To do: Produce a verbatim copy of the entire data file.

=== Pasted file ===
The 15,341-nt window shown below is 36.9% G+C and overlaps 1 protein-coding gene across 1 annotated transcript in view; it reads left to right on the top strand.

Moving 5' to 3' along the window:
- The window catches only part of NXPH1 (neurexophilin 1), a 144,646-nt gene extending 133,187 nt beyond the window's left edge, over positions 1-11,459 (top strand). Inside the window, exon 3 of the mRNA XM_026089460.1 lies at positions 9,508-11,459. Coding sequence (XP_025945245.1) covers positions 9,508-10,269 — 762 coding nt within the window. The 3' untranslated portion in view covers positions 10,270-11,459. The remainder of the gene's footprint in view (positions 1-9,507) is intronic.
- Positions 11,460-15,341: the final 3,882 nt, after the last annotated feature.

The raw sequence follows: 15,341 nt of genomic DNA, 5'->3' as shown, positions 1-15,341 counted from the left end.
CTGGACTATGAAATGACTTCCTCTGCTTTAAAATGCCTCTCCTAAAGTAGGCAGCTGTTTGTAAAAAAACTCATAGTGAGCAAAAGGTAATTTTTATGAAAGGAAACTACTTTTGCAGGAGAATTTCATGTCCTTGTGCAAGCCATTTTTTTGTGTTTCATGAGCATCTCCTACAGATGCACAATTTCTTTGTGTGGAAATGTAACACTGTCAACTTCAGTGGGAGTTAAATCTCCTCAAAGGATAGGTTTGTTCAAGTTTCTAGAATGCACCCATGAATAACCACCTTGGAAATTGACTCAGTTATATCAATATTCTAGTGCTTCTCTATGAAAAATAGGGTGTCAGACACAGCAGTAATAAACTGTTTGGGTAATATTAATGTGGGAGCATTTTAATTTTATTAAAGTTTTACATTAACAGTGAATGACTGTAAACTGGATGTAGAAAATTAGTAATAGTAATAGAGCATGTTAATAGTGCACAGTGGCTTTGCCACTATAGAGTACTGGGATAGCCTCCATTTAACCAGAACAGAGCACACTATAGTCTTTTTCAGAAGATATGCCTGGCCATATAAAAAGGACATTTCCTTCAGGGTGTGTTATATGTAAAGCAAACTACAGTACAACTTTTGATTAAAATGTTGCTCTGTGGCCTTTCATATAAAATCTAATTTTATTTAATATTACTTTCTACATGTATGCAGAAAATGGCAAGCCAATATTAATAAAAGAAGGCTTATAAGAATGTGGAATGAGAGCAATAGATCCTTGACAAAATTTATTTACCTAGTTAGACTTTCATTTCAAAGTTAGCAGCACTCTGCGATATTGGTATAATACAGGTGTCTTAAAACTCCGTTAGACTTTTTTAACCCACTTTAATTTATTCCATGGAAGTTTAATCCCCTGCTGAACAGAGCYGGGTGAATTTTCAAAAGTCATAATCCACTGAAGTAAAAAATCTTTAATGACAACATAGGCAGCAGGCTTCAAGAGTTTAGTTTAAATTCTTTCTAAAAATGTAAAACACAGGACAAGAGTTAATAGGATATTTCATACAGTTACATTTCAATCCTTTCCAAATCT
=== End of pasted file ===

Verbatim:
The 15,341-nt window shown below is 36.9% G+C and overlaps 1 protein-coding gene across 1 annotated transcript in view; it reads left to right on the top strand.

Moving 5' to 3' along the window:
- The window catches only part of NXPH1 (neurexophilin 1), a 144,646-nt gene extending 133,187 nt beyond the window's left edge, over positions 1-11,459 (top strand). Inside the window, exon 3 of the mRNA XM_026089460.1 lies at positions 9,508-11,459. Coding sequence (XP_025945245.1) covers positions 9,508-10,269 — 762 coding nt within the window. The 3' untranslated portion in view covers positions 10,270-11,459. The remainder of the gene's footprint in view (positions 1-9,507) is intronic.
- Positions 11,460-15,341: the final 3,882 nt, after the last annotated feature.

The raw sequence follows: 15,341 nt of genomic DNA, 5'->3' as shown, positions 1-15,341 counted from the left end.
CTGGACTATGAAATGACTTCCTCTGCTTTAAAATGCCTCTCCTAAAGTAGGCAGCTGTTTGTAAAAAAACTCATAGTGAGCAAAAGGTAATTTTTATGAAAGGAAACTACTTTTGCAGGAGAATTTCATGTCCTTGTGCAAGCCATTTTTTTGTGTTTCATGAGCATCTCCTACAGATGCACAATTTCTTTGTGTGGAAATGTAACACTGTCAACTTCAGTGGGAGTTAAATCTCCTCAAAGGATAGGTTTGTTCAAGTTTCTAGAATGCACCCATGAATAACCACCTTGGAAATTGACTCAGTTATATCAATATTCTAGTGCTTCTCTATGAAAAATAGGGTGTCAGACACAGCAGTAATAAACTGTTTGGGTAATATTAATGTGGGAGCATTTTAATTTTATTAAAGTTTTACATTAACAGTGAATGACTGTAAACTGGATGTAGAAAATTAGTAATAGTAATAGAGCATGTTAATAGTGCACAGTGGCTTTGCCACTATAGAGTACTGGGATAGCCTCCATTTAACCAGAACAGAGCACACTATAGTCTTTTTCAGAAGATATGCCTGGCCATATAAAAAGGACATTTCCTTCAGGGTGTGTTATATGTAAAGCAAACTACAGTACAACTTTTGATTAAAATGTTGCTCTGTGGCCTTTCATATAAAATCTAATTTTATTTAATATTACTTTCTACATGTATGCAGAAAATGGCAAGCCAATATTAATAAAAGAAGGCTTATAAGAATGTGGAATGAGAGCAATAGATCCTTGACAAAATTTATTTACCTAGTTAGACTTTCATTTCAAAGTTAGCAGCACTCTGCGATATTGGTATAATACAGGTGTCTTAAAACTCCGTTAGACTTTTTTAACCCACTTTAATTTATTCCATGGAAGTTTAATCCCCTGCTGAACAGAGCYGGGTGAATTTTCAAAAGTCATAATCCACTGAAGTAAAAAATCTTTAATGACAACATAGGCAGCAGGCTTCAAGAGTTTAGTTTAAATTCTTTCTAAAAATGTAAAACACAGGACAAGAGTTAATAGGATATTTCATACAGTTACATTTCAATCCTTTCCAAATCT